TVs hung off the hospital walls, but Eddie didn't know that because he'd never come. "Hospital's just aren't my thing, Angie," he said. Like they're anybody's thing. The hospital TVs played game shows, soaps, and talk shows all day and more game shows, court shows and true-life made-for-TV movies every night that made me gag. When you're sick, when you're dying and pushing that morphine button on your IV so you can float past the pain without screaming, the TV ought to show you good stuff. Smiling babies, waterfalls, couples kissing on the beach. When no one was looking, I'd turn off the TV and comb and curl what remained of my mother's hair. I did her makeup, soft hints of green eye shadow, pale pink streaks across her cheekbones. I propped a mirror on her bed tray and we looked in it together.
"You are the most beautiful woman in the world," I said.
Vincent wouldn't have to eat paint. I'd go to cosmetology school days, bartend nights, and sell paintings. I'd practice makeup, nails, and hair at home. Sometimes I'd put mascara, liner, and eye shadow on Vincent, then give him a facial. I'd give him pedicures and paint his toenails. He'd keep the polish on for a few days, to tease me, until I cornered him with remover.
"You paint people, make them come alive. That's art," he'd say.
I'd get my cosmetology license and a job at a casino salon. To celebrate, I'd bring home my ear-piercing gun and a diamond stud for Vincent.
"Hold still," I'd say. "Now you really look like an artist."
His ear would throb. I'd take him to the bedroom and make him forget all about it.
He'd wake me up at 4 a.m. to watch the sunrise at Red Rock Canyon. We'd sit on the hood of the car drinking coffee and wait for the sun. Vincent would paint. He wouldn't let me look until he finished, then he'd show me our bedroom painted from memory. I'd see our bedspread tinted red like my nail polish and the blood I wiped off his ear.
"It's so beautiful." I'd get all emotional and cry for the first time.
"We'll keep this one." He'd wipe my tears with his sleeve.
It was dark outside when the bus stopped for dinner. People switched off their reading lights and grabbed sweaters. I reached into my backpack, pulled out a long-sleeved T-shirt, unbuttoned my shirt, and tossed it on Eddie's cards.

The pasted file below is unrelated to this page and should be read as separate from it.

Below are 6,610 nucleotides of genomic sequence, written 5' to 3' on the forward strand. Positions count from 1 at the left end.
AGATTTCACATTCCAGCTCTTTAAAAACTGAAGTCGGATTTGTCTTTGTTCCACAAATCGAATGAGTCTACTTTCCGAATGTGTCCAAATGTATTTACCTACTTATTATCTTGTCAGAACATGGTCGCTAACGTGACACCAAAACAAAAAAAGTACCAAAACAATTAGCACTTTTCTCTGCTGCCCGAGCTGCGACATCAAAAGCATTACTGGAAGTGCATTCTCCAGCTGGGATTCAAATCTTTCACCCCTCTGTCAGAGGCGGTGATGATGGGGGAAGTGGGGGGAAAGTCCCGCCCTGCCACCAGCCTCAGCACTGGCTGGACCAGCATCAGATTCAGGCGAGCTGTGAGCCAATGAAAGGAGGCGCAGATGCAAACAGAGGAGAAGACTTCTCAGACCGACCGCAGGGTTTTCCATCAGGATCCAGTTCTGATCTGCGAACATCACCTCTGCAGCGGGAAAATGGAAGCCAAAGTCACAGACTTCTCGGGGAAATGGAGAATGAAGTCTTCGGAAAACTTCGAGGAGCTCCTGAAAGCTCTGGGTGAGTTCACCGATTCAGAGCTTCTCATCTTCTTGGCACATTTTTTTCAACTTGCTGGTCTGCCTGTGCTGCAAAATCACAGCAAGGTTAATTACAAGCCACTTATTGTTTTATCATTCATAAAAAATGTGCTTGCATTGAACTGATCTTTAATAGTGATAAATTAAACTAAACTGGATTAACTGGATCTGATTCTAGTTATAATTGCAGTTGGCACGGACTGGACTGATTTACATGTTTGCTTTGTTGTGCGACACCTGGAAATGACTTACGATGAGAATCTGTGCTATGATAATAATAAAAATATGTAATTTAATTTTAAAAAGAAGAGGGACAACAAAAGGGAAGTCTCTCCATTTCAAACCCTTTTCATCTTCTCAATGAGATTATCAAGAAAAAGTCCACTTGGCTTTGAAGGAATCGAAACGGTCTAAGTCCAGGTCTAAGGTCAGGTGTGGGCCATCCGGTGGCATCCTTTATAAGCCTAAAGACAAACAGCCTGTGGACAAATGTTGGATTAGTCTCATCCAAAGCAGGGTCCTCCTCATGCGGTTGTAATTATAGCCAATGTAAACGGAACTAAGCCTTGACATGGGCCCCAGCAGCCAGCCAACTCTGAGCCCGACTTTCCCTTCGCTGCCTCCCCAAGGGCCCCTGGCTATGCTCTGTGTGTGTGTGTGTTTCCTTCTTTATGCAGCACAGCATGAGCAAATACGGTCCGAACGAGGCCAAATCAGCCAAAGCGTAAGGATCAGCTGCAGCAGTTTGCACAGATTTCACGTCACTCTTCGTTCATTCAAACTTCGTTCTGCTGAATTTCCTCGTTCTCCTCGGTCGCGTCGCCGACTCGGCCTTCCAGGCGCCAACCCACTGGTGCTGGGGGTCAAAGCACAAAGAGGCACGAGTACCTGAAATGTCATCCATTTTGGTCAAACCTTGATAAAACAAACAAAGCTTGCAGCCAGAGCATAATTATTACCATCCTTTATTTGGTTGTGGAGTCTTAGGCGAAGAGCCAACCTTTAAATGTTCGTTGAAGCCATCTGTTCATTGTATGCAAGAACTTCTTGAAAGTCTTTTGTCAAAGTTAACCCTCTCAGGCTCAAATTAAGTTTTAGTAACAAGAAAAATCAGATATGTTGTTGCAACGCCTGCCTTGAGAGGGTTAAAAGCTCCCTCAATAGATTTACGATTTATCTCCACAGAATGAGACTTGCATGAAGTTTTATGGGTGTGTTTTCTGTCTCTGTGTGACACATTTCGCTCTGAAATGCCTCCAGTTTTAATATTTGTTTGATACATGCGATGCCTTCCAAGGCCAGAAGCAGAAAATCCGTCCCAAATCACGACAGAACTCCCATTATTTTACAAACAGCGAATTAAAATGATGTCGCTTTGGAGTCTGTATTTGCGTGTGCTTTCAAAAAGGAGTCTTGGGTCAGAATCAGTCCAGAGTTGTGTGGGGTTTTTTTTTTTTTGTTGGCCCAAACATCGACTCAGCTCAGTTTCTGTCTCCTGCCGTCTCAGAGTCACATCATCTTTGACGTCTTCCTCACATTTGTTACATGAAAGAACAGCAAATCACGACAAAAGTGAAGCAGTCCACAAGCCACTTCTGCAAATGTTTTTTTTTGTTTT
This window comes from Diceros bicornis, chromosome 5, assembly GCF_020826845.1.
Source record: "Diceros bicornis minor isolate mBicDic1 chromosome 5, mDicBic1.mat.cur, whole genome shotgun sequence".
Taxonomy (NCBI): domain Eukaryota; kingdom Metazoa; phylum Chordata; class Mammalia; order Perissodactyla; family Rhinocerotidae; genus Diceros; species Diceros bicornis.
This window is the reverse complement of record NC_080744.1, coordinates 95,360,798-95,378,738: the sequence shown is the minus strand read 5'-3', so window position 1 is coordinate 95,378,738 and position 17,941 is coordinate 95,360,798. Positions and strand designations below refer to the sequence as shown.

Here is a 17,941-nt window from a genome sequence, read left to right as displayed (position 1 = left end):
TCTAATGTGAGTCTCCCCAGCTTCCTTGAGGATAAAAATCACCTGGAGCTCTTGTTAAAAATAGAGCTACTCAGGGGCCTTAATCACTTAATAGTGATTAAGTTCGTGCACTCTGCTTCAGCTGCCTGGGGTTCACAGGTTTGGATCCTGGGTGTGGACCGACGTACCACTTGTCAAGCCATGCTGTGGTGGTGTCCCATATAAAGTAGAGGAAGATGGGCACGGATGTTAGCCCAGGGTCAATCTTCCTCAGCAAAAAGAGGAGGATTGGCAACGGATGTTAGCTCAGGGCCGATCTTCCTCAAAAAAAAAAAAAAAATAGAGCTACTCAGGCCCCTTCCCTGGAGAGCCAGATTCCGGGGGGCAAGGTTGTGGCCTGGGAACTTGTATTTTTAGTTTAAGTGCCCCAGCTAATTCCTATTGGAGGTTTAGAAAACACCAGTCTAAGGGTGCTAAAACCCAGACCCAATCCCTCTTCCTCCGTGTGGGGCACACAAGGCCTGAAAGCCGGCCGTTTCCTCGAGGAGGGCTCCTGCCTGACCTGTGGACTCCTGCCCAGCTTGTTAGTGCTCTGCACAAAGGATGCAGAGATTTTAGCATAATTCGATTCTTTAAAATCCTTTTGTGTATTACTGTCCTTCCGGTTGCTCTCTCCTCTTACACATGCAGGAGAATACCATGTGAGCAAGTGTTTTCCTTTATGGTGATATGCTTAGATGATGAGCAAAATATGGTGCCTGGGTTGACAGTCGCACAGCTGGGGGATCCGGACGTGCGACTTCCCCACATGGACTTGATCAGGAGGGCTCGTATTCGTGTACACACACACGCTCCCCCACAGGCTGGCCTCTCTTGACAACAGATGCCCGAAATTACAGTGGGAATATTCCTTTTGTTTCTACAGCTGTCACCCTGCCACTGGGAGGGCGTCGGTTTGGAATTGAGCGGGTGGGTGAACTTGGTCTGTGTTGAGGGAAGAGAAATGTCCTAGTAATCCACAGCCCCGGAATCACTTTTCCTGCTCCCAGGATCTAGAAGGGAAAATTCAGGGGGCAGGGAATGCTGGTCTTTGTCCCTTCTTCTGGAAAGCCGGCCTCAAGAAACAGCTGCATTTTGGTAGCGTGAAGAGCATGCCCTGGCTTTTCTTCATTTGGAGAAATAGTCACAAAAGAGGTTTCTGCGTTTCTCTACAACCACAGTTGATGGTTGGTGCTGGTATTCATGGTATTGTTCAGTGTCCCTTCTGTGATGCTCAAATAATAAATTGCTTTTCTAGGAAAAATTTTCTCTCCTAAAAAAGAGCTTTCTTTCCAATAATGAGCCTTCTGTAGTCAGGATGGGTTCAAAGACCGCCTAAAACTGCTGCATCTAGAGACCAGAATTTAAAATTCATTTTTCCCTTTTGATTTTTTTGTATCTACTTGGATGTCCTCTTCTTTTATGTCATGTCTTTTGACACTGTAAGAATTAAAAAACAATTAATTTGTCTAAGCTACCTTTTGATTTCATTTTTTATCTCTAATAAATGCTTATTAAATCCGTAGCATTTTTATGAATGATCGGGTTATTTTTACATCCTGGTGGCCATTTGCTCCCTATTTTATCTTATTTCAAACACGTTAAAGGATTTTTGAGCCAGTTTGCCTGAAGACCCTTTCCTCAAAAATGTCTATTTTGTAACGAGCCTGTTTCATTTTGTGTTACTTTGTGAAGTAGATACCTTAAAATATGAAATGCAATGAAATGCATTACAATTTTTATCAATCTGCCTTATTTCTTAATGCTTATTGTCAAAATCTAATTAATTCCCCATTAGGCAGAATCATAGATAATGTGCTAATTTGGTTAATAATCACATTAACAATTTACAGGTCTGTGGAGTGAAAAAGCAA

"Hey, you ruined my poker hand." He looked over and held my shirt like a screen. "Angie, the driver could kick you off the bus for indecent exposure or something."
"Like people aren't gonna see more skin than this by the pool in Vegas." I tugged the T-shirt over my bra.
I'd hang Vincent's starry night painting at my beauty station instead of a mirror. I'd wear my white, zip-front mini-dress, and keep my legs waxed and tan. Ladies would come in while their husbands gambled at the high-roller tables. I'd cut, set, color, and tell them about my boyfriend's painting.
"You know, he practiced on me first, out by the pool one hot June night."
They'd flush but keep looking while I told them more. Their mouths would form perfect O's and sigh at the thought of doing it by the hotel pool that night. Then I'd spin them around, hold up a mirror, and show them their new look. They'd see themselves with the starry night behind them.
"It's for sale," I'd say. "You can put it on your casino account."
A few days later I'd bring home Vincent's check. "I have a surprise for you." I'd crunch the envelope in my bra against his ear.
We ate dinner at Denny's in Flagstaff. I stabbed at the cherry tomatoes in my chef's salad while Eddie talked to Pam on the lobby pay phone. I watched him shift from one foot to the other and twirl the phone cord around his index finger. He smiled, rested his forehead against the phone, and put his palm to his chest. I swore she said they could make a baby right away if he came back. Kids, along with the garage, were his heart's desire and the one thing I said we had to wait for until Eddie's Classics opened. Pregnant and cocktail waitress don't mix.
If I were Van Gogh's girlfriend, he'd still have both ears. I'd always have secrets to whisper in them. "We're going to have a baby."
He'd whisper back. "Let's get married."